Laws of Software Development

Newton watching an apple fall from a tree

At a recent XTC I mentioned to Ivan, Keith and Steve that I had been collecting Laws of Software Development on my private wiki. They encouraged me to post them up here on my blog, so here they are. Some are well known, others less so, some serious, others humorous or whimsical, but each captures something worth keeping in mind when writing software and/or building systems.

Bram's Law

The easier a piece of software is to write, the worse it's implemented in practice. (Bram Cohen)

http://www.advogato.org/person/Bram/diary.html?start=68

Brooks' Law

Oversimplifying outrageously ... adding manpower to a late software project makes it later. (Fred Brooks)

The Cardinal Fundamental Law of Programming

It's harder to read code than to write it. (Anon. Documented by Joel Spolsky)

http://www.joelonsoftware.com/articles/fog0000000069.html

Conway's Law

Any organization that designs a system (defined broadly) will produce a design whose structure is a copy of the organization's communication structure. (Melvin Conway)

http://www.melconway.com/law/index.html

Eagleson's Law

Any code of your own that you haven't looked at for six or more months might as well have been written by someone else.

Fitts' Law

The movement time required for tapping operations is a linear function of the log of the ratio of the distance to the target divided by width of the target. (Paul Fitts)

Gall's Law

A complex system that works is invariably found to have evolved from a simple system that worked. The inverse proposition also appears to be true: A complex system designed from scratch never works and cannot be made to work. You have to start over, beginning with a working simple system. (John Gall)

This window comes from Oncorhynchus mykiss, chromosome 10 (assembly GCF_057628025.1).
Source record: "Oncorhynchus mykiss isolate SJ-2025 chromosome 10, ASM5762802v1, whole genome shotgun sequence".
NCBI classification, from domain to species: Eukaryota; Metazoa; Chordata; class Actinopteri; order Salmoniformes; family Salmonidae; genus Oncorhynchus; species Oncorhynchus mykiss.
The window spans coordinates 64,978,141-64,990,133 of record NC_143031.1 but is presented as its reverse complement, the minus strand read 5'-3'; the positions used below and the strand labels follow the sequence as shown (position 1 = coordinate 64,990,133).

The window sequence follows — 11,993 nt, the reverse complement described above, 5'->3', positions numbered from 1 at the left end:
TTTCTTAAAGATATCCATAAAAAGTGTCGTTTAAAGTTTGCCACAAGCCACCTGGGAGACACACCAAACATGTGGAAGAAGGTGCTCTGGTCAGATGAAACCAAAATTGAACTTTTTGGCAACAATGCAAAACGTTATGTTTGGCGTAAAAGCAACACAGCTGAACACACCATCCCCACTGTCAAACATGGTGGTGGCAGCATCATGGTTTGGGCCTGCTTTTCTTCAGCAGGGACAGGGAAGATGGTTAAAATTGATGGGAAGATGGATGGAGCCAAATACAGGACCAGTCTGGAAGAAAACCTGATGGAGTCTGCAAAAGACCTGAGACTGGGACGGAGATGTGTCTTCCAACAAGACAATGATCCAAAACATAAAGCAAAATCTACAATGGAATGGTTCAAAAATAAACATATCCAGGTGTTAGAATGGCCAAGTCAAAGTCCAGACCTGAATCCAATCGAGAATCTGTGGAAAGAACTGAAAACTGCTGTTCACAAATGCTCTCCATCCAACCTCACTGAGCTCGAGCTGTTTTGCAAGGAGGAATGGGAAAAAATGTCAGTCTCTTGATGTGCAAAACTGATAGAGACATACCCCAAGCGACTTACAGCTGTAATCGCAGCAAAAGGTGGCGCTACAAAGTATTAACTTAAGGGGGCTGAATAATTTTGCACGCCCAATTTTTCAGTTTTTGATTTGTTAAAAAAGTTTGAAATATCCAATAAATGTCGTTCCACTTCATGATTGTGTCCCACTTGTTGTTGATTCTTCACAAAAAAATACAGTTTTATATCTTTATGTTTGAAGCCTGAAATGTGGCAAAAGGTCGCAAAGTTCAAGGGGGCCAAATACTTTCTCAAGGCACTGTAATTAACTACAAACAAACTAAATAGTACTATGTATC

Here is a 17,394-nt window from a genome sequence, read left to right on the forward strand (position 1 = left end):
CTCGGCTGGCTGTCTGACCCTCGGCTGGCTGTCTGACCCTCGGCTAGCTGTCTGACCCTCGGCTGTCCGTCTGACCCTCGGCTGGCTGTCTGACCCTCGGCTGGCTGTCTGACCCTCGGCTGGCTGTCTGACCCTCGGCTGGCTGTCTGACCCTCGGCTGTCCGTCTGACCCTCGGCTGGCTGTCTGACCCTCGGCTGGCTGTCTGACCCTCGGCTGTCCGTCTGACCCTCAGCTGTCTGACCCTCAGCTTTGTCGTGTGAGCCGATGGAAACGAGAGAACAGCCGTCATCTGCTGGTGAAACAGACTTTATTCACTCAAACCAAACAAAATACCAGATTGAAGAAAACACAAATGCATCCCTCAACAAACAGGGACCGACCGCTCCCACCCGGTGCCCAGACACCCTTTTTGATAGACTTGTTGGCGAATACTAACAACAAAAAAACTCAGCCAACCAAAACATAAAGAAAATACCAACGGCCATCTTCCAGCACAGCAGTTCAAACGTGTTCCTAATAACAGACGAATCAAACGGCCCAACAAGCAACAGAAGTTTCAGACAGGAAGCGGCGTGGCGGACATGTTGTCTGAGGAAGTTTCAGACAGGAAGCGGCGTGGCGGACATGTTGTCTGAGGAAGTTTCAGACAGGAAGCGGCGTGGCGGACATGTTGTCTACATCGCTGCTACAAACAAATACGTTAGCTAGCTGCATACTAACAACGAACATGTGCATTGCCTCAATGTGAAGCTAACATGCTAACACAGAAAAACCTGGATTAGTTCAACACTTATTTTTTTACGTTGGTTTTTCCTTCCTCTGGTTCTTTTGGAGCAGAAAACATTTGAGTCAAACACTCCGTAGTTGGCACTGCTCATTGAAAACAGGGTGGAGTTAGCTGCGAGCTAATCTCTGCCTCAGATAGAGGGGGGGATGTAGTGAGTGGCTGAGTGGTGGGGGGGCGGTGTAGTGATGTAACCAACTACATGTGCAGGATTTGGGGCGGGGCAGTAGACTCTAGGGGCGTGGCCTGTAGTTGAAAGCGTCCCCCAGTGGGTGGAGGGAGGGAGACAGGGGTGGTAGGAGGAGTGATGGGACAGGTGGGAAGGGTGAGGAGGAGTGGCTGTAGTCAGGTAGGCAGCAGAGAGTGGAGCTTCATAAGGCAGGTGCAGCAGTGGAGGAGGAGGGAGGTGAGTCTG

Greenspun's Tenth Rule of Programming

Any sufficiently complicated C or Fortran program contains an ad-hoc, informally-specified bug-ridden slow implementation of half of Common Lisp. (Phillip Greenspun)

http://philip.greenspun.com/research/

Hartree's Law

The time from now until the completion of the project tends to become constant. (Douglas Hartree).

Hoare's Law

Inside every large problem is a small problem struggling to get out. (Charles Hoare)

Hofstadter's Law

It always takes longer than you expect, even when you take into account Hofstadter's Law. (Douglas Hofstadter)

Lehman's Law of Continuing Change

A program that is used in a real-world environment must change, or become progressively less useful in that environment. (Manny Lehman)

Lehman's Law of Increasing Complexity

As a program evolves, it becomes more complex, and extra resources are needed to preserve and simplify its structure. (Manny Lehman)

Letts' Law

All programs evolve until they can send email. (Richard Letts).

C.f. Zawinski's Law.

Lubarsky's Law of Cybernetic Entomology

There is always one more bug.

Mosher's Law of Software Engineering

Don't worry if it doesn't work right. If everything did, you'd be out of a job.

The Ninety/Ninety Rule

The first 90% of the code accounts for the first 90% of the development time. The remaining 10% of the code accounts for the other 90% of the development time. (Tom Cargill of Bell Labs)

Parkinson's Law of Data

Data expands to fill the space available for storage. (Based on Parkinson's Law by Cyril Northcote Parkinson)

Proebsting's Law

Compiler Advances Double Computing Power Every 18 Years (Todd Proebsting)

Spolsky's Law of Leaky Abstractions

All non-trivial abstractions, to some degree, are leaky. (Joel Spolsky)

http://www.joelonsoftware.com/articles/LeakyAbstractions.html

Wirth's Law

Software gets slower faster than hardware gets faster. (Martin Reiser, popularised by Niklaus Wirth)

Yannis' Law

Programmer productivity doubles every 6 years. (Yannis Smaragdakis)

http://www.cs.umass.edu/~yannis/law.html

Zawinski's Law of Software Envelopment

Every program attempts to expand until it can read mail. Those programs which cannot so expand are replaced by ones which can. (Jamie Zawinski)

C.f. Letts' Law.

Copyright © 2008 Nat Pryce. Posted 2008-11-06. Share it.

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